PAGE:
For existing constructions, the underground metallic piping 15 remains in place except that it is first disconnected from the gas main so that the inner plastic piping 13 may be installed therewithin. The metallic piping now acts as a protective casing for the entire length of the inner pipe and functions to assist in the support of the load or weight of the gas meter and to protect against external damage in the same manner as described with reference to new constructions.

For both constructions, the meter loop is insulated from the house piping by means of insulation 32 to thereby further comply with the aforementioned regulations. Such insulation used in accordance with the present invention is located below the carrier pipe connection to the meter lock wing valve so that the insulation is not subjected to any gas pressure. Therefore, any cracks in the insulating material, which may be caused by lightning or any other cause, will not permit a gas leak or cause a maintenance problem.

Obviously, many modifications and variations of the present invention are possible in the light of the above teachings. It is therefore to be understood that within the scope of the appended claims, the invention may be practiced otherwise than as specifically described.

What is claimed is:

1. A pipe fitting for interconnecting concentric pipes together to a gas meter unit, comprising: a coupling nut having an axial cylindrical bore therein; a first nonmetallic and flexible pipe of a given diameter serving as a gas conduit engaged at one end thereof with one end of said coupling nut; the wall of said bore of said nut being axially aligned with the inner wall of said first pipe; a stiffener sleeve element being in frictional engagement with said inner walls; a portion of the diameter of said wall of said coupling nut bore at said one end thereof being equal to the outer diameter of said first pipe; a sealing bushing surrounding said first pipe and being threadedly engaged with said coupling nut, and an elastic sealing ring disposed between said bushing and said first pipe to effect a sealing engagement thereat as said bushing is tightened; a second metallic pipe of a diameter larger than that of said first pipe and encasing same as a protective casing over at least a portion of the length of said first pipe; a coupling sleeve surrounding said engaged pipe and said coupling nut, said sleeve coupling together one end of said second pipe with said nut; and insulation means disposed between said coupling sleeve and said nut for insulating said second pipe from any stray electric currents coming from the direction of the gas meter unit.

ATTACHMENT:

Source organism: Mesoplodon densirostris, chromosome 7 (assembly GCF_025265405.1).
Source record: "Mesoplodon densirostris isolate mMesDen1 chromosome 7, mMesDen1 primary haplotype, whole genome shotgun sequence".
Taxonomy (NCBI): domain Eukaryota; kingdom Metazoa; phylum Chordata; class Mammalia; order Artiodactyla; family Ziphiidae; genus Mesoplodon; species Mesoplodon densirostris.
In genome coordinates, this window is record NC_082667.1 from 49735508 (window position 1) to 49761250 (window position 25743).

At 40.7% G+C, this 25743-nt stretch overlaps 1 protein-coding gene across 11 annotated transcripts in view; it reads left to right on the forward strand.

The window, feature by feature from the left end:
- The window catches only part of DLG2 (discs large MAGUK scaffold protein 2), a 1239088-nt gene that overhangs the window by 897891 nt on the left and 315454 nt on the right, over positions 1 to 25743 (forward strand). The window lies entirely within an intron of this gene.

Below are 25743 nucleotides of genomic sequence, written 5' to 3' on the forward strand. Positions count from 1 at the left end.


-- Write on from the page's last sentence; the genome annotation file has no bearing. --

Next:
2. The pipe fitting according to claim 1, wherein a union nut surrounds said second pipe and is threadedly engaged with said sleeve, and another elastic sealing ring being disposed between said union nut and said second pipe to effect a sealing engagement thereat as said union nut is tightened.

Patent Citations
Cited PatentFiling datePublication dateApplicantTitle
US3018119 *Jan 16, 1961Jan 23, 1962Eclipse Fuel Eng CoTamper-proof insulated pipe coupling
US3244438 *May 15, 1963Apr 5, 1966Norton Mc Murray Mfg CompanyService head adapter
US3375025 *Jul 15, 1964Mar 26, 1968Yara Engineering CorpFittings and combinations of conduits therewith making or adapted to make fluid-tight seals therewith
US3596933 *Nov 5, 1969Aug 3, 1971Mueller CoJoint for plastic pipe
US3659881 *Mar 2, 1970May 2, 1972Seabek Products IncCoupling connector
US3684316 *Sep 18, 1970Aug 15, 1972Sherritt Gordon Mines LtdRotary joint
Referenced by
Citing PatentFiling datePublication dateApplicantTitle
US3922008 *Aug 26, 1974Nov 25, 1975Continental Ind IncLiquid cooled meter riser
US3944262 *Sep 12, 1974Mar 16, 1976Continental Industries, Inc.Insulated meter riser
US4005880 *Jul 3, 1975Feb 1, 1977Dresser Industries, Inc.Gas service connector for plastic pipe
US4162801 *Dec 16, 1977Jul 31, 1979Aeroquip CorporationGas line lead-in assembly
US4519634 *Dec 22, 1982May 28, 1985Hand James DTransition pipe fitting
US5326137 *Mar 23, 1993Jul 5, 1994Perfection CorporationGas riser apparatus and method
US5498036 *Sep 9, 1994Mar 12, 1996Furon CompanyFor joining together inner and outer tubes
US5865378 *Jan 10, 1997Feb 2, 1999Teledyne Industries, Inc.Flexible shower arm assembly
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US6183021Sep 8, 1998Feb 6, 2001Fluoroware, Inc.Pass-through dual containment fitting
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US7066411Sep 9, 2003Jun 27, 2006Water Pik, Inc.Flexible shower arm assembly
US7905429Feb 21, 2006Mar 15, 2011Water Pik, Inc.Dispensing system and method for shower arm
US8024822Jun 14, 2005Sep 27, 2011Water Pik, Inc.Articulating shower arm
US8231146 *Apr 2, 2010Jul 31, 2012Grundfos Pumps CorporationElectrolysis-resistant coupling assembly
US8621681Sep 26, 2011Jan 7, 2014Water Pik, Inc.Articulating shower arm
US8789218Apr 30, 2008Jul 29, 2014Water Pik, Inc.Molded arm for showerheads and method of making same
US20130207377 *Feb 5, 2013Aug 15, 2013Cavagna Group Switzerland S.A.Dielectric fitting
U.S. Classification285/47, 285/331, 285/354, 285/123.1
International ClassificationF16L47/00
Cooperative ClassificationF16L47/005
European ClassificationF16L47/00B